Next, we generated simulated datasets containing large numbers of low heteroplasmy level (0.5%) deletions or duplications of various sizes (50, 500 and 2000 bp). Each dataset contained 200 events of a single type distributed across the major and minor arcs. Additionally, a dataset with 500 bp deletions with 5 bp random insertions was generated, to test the ability to handle non-template insertions at breakpoints. Mitochondrial number was set to 6,000, and 50 million reads (5 million 2 × 126 bp) were generated for each dataset, resulting in a mean coverage of ~5,900× on chrM. All events were detected by MitoSAlt and Zambelli et al, though the latter had lower accuracy with respect to exact determination of breakpoint coordinates (Fig 2B and S1 Table). Remaining tools all showed reduced or no sensitivity with respect to small duplications or duplications in general, as well as deletions with non-template insertions. Heteroplasmy estimates reported by MitoSAlt ranged from 0.38% to 0.57% on average in each dataset (Fig 2C). No events were detected by MitoSAlt or the other tools in a simulated wild type dataset of similar size. MitoSAlt thus compared favorably to other tools in terms of sensitivity and breakpoint coordinate accuracy, in addition to being the only method capable of differentiating between duplications and deletions.

Application to mitochondrial disease patients

We next tested the MitoSAlt pipeline on muscle biopsy DNA from mitochondrial disease patients with single high-heteroplasmy mtDNA deletions or duplications present at high levels as detected by long-range PCR (LX-PCR). Two patients carried a deletion while the third patient had a duplication (Fig 3A). WGS resulted in a coverage between 83,737× and 121,703× on chrM, and the estimated mtDNA levels, which can be used to predict mtDNA copy number, varied between 5,789 and 7,204 for all samples (Fig 3B). MitoSAlt detected a single high-level heteroplasmy (>50%) deletion or duplication in each patient as expected (Fig 3C). Additional low-level heteroplasmy (<1%) events often had breakpoints close to the main alterations, which may represent inaccurate alignments caused by sequencing errors (Fig 3C). The major breakpoints predicted by MitoSAlt (deletions at 6,330–13,993, 7,826–14,673 and a duplication spanning the D-loop at 15,973–3,326) were compatible with the LX-PCR results and corresponded closely to breakpoints estimated from chrM read depth (Fig 3D and 3E).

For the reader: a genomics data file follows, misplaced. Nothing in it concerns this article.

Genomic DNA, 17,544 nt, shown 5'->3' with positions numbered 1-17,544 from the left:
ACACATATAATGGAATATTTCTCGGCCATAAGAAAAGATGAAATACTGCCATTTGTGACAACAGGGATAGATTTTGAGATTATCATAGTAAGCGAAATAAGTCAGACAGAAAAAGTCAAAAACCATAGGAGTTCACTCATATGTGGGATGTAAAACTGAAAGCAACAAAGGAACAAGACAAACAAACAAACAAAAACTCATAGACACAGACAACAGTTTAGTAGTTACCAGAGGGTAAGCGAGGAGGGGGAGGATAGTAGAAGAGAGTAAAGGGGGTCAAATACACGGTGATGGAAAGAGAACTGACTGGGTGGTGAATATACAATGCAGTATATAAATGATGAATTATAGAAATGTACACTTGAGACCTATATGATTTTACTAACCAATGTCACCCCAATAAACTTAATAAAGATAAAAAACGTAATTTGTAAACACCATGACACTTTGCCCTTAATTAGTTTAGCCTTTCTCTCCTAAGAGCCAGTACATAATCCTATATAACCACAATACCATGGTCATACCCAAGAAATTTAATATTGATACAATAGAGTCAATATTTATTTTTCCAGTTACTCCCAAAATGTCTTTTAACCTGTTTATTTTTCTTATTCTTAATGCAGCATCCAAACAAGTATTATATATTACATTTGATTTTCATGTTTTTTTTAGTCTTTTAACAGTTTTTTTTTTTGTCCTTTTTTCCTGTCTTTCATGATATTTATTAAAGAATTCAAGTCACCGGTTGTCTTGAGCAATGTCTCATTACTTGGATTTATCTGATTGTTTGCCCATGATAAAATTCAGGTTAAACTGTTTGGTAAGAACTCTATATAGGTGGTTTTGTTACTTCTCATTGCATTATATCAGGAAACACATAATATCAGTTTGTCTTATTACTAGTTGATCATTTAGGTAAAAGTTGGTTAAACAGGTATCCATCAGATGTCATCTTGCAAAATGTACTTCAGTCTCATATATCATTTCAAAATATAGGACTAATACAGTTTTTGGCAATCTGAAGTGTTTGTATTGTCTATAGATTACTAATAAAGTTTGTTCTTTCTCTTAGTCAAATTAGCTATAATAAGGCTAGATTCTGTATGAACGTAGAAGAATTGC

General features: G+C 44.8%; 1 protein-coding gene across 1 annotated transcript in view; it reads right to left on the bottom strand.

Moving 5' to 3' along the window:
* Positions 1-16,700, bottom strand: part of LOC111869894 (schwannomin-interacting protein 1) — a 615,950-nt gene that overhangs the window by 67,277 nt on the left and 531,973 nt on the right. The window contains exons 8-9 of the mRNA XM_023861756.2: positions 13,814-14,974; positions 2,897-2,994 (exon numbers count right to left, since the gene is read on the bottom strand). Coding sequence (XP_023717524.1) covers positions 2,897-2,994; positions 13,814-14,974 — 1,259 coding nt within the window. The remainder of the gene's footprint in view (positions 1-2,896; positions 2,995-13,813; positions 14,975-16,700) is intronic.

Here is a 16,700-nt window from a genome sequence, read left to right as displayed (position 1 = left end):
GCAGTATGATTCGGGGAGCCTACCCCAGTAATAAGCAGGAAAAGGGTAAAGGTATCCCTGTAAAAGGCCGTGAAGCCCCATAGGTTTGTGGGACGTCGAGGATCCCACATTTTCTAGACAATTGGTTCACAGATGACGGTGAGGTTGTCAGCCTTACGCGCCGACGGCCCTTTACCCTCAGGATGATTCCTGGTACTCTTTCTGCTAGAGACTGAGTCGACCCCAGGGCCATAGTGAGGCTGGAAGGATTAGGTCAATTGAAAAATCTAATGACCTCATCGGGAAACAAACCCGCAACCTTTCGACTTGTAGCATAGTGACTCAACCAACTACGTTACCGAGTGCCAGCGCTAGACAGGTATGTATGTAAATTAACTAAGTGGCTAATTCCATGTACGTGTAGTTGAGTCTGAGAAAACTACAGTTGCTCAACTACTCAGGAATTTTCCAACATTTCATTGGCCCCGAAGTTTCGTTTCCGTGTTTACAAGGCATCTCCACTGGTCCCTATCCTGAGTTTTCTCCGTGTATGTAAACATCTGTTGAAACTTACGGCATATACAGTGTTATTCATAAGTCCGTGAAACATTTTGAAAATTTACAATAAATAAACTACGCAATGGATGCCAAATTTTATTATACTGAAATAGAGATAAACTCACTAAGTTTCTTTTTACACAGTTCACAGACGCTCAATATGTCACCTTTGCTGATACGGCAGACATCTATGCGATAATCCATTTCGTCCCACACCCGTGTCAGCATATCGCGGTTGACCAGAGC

Fig 3. Assessment of MitoSAlt on patient samples with a single deletion or duplication.

(A) Total DNA from patients (P1, P2 and P3) and controls were analyzed by LX-PCR using two different primer sets. A single deletion was detected in patients P1 and P2 using primers LX1 and LX2, while a single duplication was detected in P3 with primers LX3 and LX4. Amplicons from wild type mtDNA (denoted “normal”) were also detected in all patients. (B) Predicted mtDNA copy number in the patients. (C) Heteroplasmy levels for the identified deletions/duplications (marked in blue and red, respectively) in the patient samples. All cases have single events at heteroplasmy levels (> 35%), in addition to multiple low-heteroplasmy alterations (<1%, grey area). (D) Circular plots showing deletions/duplications at heteroplasmy >1%, all being consistent with the LX-PCR results. (E) Read coverage depth across the Mt genome for the human samples shows drastic changes in the regions identified as being deleted or duplicated (marked in blue and red respectively). MWM, molecular weight marker.

Additionally, we tested the MitoSAlt pipeline on whole genome sequencing data from three human tumors (deriving from liver, pancreas and skin), where read depth-based analysis previously suggested presence of large mtDNA duplications or deletions [37], and found that these events were confirmed by our approach (S2 Fig). These results provide further support that MitoSAlt can correctly identify breakpoints and classify events as deletions or duplications based on retention or loss of replication origins.

MitoSAlt detects large numbers of duplications in mouse models of mtDNA disease

Having validated the MitoSAlt pipeline on patients carrying single large-scale mtDNA duplications or deletions, we decided to extend our analysis to more complex DNA samples. To this end, we obtained DNA from mice previously shown to harbor multiple mtDNA structural alterations due to mutations in the gene for the Twinkle helicase (TwnkK320E; two different mice, M1 and M2), knockout of the mtDNA maintenance exonuclease Mgme1 (Mgme1-/-; two different mice, M3 and M4), or mutations in the exonuclease domain of DNA polymerase gamma Polγ (PolgD257A; one mouse, M5). All three genes are important for mtDNA maintenance in mice and in humans[19,24,3840]. The mutant mouse samples (M1-M5) and wild-type controls (C1-C5) were subjected to WGS (TwnkK320E and Mgme1-/-) or sequencing following an mtDNA enrichment protocol (PolgD257A), resulting in a coverage on chrM ranging from 35,913× to 150,182× (S3 Fig).